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Does Import Protection Discourage Exports?


  • Stephen Tokarick


This paper points out that while many developing countries seek to increase their export earnings, they have not embraced fully the notion that their own pattern of import protection hurts their export performance. The paper quantifies the extent to which import protection acts as a tax on a country's export sector and finds that for many developing countries, the magnitude of the implicit tax is substantial-about 12 percent, on average, for the countries studied. The paper also illustrates the effects of various tariff-cutting scenarios in the Doha Round on export incentives and concludes that, in general, developing countries could increase their export earnings by reducing their own import tariffs, but countries must be careful about how these tariff reductions are achieved. For example, tariff-cutting schemes that exempt certain sectors could actually be harmful.

Suggested Citation

  • Stephen Tokarick, 2006. "Does Import Protection Discourage Exports?," IMF Working Papers 06/20, International Monetary Fund.
  • Handle: RePEc:imf:imfwpa:06/20

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    References listed on IDEAS

    1. Ianchovichina, Elena, 2004. "Trade policy analysis in the presence of duty drawbacks," Journal of Policy Modeling, Elsevier, vol. 26(3), pages 353-371, April.
    2. Porto, Guido G., 2005. "Informal export barriers and poverty," Journal of International Economics, Elsevier, vol. 66(2), pages 447-470, July.
    3. Dawkins, Christina & Srinivasan, T.N. & Whalley, John, 2001. "Calibration," Handbook of Econometrics,in: J.J. Heckman & E.E. Leamer (ed.), Handbook of Econometrics, edition 1, volume 5, chapter 58, pages 3653-3703 Elsevier.
    4. K.W. Clements & L.A. Sjaastad, 1983. "How Protection Taxes Exporters," Economics Discussion / Working Papers 83-15, The University of Western Australia, Department of Economics.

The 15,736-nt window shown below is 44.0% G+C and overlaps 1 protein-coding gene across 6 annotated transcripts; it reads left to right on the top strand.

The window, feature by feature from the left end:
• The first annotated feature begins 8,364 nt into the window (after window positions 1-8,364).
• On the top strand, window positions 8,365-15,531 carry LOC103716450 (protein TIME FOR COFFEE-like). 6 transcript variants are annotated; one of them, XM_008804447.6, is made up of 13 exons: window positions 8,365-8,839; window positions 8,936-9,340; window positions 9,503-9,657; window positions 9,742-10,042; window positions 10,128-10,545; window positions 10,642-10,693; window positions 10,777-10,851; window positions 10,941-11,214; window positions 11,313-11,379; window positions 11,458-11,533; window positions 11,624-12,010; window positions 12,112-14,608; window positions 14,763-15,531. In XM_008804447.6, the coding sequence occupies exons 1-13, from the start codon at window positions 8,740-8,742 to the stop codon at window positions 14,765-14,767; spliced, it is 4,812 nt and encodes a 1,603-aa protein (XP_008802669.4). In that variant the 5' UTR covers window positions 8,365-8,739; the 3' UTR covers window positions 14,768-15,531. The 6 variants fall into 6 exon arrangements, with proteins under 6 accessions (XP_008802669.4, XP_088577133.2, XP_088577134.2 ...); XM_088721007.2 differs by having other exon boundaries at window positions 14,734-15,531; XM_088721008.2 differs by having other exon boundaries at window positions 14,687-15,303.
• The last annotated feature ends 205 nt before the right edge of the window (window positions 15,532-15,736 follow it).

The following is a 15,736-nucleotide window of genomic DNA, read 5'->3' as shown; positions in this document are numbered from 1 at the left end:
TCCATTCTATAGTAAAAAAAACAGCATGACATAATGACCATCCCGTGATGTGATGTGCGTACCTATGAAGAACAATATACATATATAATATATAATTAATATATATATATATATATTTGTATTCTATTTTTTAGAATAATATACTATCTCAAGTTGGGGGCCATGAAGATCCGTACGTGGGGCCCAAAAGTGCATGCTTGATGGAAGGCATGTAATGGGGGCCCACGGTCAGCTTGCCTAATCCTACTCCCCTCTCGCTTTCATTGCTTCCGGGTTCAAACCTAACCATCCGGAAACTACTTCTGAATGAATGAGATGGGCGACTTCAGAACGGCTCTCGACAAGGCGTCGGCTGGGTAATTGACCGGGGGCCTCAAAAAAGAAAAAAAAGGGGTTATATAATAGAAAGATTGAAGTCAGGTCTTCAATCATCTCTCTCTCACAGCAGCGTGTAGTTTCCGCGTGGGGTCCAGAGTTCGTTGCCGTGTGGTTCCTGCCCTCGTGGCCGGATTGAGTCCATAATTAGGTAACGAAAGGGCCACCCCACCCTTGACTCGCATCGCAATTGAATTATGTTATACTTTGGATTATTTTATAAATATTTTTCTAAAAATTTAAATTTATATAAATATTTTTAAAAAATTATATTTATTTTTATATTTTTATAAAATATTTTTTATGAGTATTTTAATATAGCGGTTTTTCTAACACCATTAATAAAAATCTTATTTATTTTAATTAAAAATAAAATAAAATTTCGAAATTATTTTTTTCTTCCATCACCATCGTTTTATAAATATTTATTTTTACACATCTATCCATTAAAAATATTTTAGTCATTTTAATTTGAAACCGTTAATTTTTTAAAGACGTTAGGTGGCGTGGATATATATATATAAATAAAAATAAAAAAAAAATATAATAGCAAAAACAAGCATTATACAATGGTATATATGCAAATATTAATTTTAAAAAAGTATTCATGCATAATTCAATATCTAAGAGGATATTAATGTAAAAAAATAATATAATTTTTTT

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    Cited by:

    1. Edward R. Gemayel & David A. Grigorian, 2006. "How Tight is Too Tight? A Look at Welfare Implications of Distortionary Policies in Uzbekistan," European Journal of Comparative Economics, Cattaneo University (LIUC), vol. 3(2), pages 239-261, December.
    2. Joseph Francis Francois & Miriam Manchin, 2013. "Lerner meets Gravity," UCL SSEES Economics and Business working paper series 123, UCL School of Slavonic and East European Studies (SSEES).
    3. Marjan Petreski & Branimir Jovanovic & Igor Velickovski, 2017. "Tariff-Induced (De)industrialization: An Empirical Analysis," Comparative Economic Studies, Palgrave Macmillan;Association for Comparative Economic Studies, vol. 59(3), pages 345-381, September.
    4. Branimir Jovanović & Marjan Petreski & Igor Velickovski, 2015. "Tariff-induced (de)industrialization in transition economies: A comparative analysis," wiiw Balkan Observatory Working Papers 116, The Vienna Institute for International Economic Studies, wiiw.
    5. International Monetary Fund, 2007. "Peru; Selected Issues," IMF Staff Country Reports 07/53, International Monetary Fund.
    6. Stephane Becuwe & Bertrand Blancheton & Leo Charles & Matthieu Clement, 2015. "Asymmetric influence of distance on french international trade 1850-1913," EcoMod2015 8552, EcoMod.


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